The request to have some of the information released from the investigative file was not meant to impede on the family’s free speech or privacy, Anfinson said Friday. He had not received a copy of Jass’ order because it was put in the mail Friday afternoon. He said it’s hard to know what the media would use from the file because there is little information available about what’s in it.

“We always conceded that anything related to the kids was off limits,” Anfinson said. “We didn’t want it. I don’t buy it, but we’re at a disadvantage because we don’t know what’s there.

“It does involve a powerfully sensitive topic. The courts will always give maximum protection to the children and I’m fine with that.”

Jass said the information that has already been entered into Hoffner’s criminal file is all that the public needs to see. Some reports from investigators were offered as evidence by Hoffner’s attorney, Jim Fleming, during an omnibus hearing requesting the case be dismissed. Assistant Blue Earth County Attorney Mike Hanson also was given a chance to offer any evidence he had to support the charges, Jass said.

Anfinson said there could still be portions of the file that would be important for the public to know about.

Some items that are not in the criminal file were revealed by lists of evidence sent to Fleming prior to the omnibus hearing. Those items include the report completed by a key investigator in the case, sheriff’s Detective Jerry Billiar, statements provided by MSU employees to Billiar, a letter an MSU employee sent to Billiar and recorded interviews Hoffner and his wife, Melodee, had with Billiar. There also could be information in the file explaining why investigators and prosecutors decided to proceed with the case.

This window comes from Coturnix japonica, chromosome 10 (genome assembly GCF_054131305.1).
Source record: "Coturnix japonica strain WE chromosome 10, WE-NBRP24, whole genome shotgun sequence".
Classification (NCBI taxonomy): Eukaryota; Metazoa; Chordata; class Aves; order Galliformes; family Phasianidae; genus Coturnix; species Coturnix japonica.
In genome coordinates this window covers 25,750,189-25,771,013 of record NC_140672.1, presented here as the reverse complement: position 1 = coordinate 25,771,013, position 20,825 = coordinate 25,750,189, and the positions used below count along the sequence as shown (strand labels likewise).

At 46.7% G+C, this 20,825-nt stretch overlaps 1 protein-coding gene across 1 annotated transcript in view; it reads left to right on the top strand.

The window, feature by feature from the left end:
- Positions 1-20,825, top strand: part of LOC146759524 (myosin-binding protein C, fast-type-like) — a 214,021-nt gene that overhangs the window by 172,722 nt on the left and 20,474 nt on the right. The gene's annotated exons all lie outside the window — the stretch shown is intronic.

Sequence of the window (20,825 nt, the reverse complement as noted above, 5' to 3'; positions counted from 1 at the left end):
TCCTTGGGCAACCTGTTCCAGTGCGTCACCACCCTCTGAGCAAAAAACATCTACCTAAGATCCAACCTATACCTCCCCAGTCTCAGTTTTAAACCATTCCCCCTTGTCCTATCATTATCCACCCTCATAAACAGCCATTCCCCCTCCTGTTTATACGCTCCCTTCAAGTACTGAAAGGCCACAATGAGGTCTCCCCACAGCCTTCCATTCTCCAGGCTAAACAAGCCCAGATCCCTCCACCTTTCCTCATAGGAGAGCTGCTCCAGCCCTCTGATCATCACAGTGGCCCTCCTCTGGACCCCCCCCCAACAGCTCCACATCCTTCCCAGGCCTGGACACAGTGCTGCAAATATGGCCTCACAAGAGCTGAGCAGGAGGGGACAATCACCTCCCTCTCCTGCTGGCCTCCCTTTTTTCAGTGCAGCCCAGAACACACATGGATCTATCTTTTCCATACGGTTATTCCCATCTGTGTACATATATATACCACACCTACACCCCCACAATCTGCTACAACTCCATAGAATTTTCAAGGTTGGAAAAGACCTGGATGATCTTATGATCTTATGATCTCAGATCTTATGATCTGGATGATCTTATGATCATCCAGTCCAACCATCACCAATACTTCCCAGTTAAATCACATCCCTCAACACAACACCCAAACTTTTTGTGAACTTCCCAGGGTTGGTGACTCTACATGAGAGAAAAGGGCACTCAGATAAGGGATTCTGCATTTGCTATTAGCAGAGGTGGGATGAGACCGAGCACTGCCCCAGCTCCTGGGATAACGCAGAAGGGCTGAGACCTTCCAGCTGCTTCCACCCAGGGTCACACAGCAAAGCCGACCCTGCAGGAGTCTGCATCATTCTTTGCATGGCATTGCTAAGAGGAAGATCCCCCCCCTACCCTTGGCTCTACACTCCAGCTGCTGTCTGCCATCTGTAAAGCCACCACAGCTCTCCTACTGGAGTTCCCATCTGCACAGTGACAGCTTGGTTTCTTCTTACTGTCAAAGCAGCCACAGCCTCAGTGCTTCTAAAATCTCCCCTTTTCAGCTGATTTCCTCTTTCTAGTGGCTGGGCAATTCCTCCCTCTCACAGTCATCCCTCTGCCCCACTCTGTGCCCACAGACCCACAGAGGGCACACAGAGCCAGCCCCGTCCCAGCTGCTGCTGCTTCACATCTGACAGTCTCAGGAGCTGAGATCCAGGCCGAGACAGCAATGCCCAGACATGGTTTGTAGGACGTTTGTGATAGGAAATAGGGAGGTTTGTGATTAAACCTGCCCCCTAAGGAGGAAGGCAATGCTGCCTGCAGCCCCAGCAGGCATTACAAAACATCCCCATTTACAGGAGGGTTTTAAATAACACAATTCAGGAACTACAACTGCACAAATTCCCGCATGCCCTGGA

“We requested the court allow the public, not just the media, access to an investigative file that may have contained evidence of possible prosecutorial misconduct,” Free Press Editor Joe Spear said Friday. “We were never interested in any material regarding the Hoffner children that was already protected by law with good reason.

“The judge decided that the public didn’t need to see any of the potential evidence of prosecutorial misconduct.”

Spear said he will consult with Anfinson after he receives the order and decide then whether Jass’ ruling will be appealed.